So, what can we do? Well, believe it or not, we are in control of most of this. Most financial crises are enabled by overly-exuberant private indebtedness. We, as individuals, can do the most to protect against a future financial crisis…but I’m not necessarily sure that we will. Such action would require us all to sit still and learn some of these concepts; to make ourselves more educated debtors and investors.
The most important thing to remember is that our economy is not a well-oiled machine or an invisible hand. It’s a nuclear reactor, and the fuel is debt. Too much control and it fizzles, but if it ever gets out of hand it melts down and kills us all. It is to be monitored and handled with care. Wall Street encourages mountains of consumer and household debt because it makes a fortune repackaging it into investor bonds. The sub-prime market, for example, came about as a way to encourage more household debt so that investment banks could press them into money-making CDO‘s. So just because we have access to cheap debt doesn’t mean we should be stupid about it. The minute people started coming around with balloon-payment mortgages that could only be sustained through re-finance three years later, we should have all responded with a collective, “F@#% you!”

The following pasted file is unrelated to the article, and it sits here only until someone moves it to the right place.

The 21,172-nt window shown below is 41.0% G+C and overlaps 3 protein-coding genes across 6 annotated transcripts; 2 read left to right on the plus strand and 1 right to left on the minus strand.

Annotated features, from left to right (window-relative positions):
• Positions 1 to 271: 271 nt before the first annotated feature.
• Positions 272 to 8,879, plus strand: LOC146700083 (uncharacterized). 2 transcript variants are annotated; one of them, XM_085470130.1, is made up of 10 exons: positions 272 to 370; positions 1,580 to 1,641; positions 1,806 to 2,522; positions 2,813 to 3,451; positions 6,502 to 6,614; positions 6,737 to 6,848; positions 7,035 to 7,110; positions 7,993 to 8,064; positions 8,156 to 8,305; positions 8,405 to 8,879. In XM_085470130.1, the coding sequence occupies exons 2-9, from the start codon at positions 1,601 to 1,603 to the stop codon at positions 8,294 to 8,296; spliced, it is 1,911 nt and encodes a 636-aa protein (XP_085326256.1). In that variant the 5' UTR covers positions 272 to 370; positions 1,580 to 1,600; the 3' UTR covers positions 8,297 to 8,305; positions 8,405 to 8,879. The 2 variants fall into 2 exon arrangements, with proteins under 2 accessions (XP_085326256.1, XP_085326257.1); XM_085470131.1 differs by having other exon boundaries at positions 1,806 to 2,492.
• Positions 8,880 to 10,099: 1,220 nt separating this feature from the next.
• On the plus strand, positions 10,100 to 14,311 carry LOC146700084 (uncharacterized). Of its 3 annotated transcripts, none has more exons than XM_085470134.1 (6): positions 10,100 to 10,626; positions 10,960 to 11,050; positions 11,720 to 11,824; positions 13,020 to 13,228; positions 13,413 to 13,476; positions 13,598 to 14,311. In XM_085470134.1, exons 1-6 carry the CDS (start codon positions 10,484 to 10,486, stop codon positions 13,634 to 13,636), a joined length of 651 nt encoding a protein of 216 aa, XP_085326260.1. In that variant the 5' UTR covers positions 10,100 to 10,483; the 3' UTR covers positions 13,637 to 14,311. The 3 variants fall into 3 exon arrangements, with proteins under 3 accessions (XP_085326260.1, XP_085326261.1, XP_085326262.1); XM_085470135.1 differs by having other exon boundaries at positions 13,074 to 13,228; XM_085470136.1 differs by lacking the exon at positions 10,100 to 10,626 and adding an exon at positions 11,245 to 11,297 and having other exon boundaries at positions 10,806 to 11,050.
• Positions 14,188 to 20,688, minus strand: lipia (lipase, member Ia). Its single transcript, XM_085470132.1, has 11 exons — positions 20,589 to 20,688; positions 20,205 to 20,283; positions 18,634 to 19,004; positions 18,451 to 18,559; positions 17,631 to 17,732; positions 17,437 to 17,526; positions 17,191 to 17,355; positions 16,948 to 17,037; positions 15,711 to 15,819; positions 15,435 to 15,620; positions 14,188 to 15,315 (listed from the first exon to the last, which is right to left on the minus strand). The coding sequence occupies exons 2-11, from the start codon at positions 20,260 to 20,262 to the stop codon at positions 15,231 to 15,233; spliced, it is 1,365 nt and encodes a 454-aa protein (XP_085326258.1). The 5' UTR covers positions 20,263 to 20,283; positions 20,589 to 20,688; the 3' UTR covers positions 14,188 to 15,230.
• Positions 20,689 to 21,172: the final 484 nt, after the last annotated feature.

Remember, as our authors would have you remember, that there is nothing different about this time. You don’t have a real edge, or special insider information, or a friend who’s going to hook you up. Only multimillionaires have that kind of advantage. The rest of us are simply talking to people who will tell us anything to get a hold of our cash and then our debt. Their only goal is to make sure that when the music stops, it’s us and not them who are without a chair. We must be smart enough to make our plans as if the music will stop tomorrow. We have certain carefully chosen investments, and we have a certain carefully chosen debt tolerance, and we do not deviate from that no matter who offers us what. But this is a commitment we all have to make, or even the very careful among us will still be vulnerable.
Remember, without our complicity and our willingness to forget the lessons of the past, Wall Street has a much harder time engineering a nuclear melt-down. They will insist, as will those who have bought into their “special” products,” that this time is different. If we don’t believe them, maybe it will be.
- Employment Losses: Comparing Financial Crises (calculatedriskblog.com)
- Excuses Not To Do More (economistsview.typepad.com)
- STUDY: Financial Crises Always Come From Ballooning Private Debt (businessinsider.com)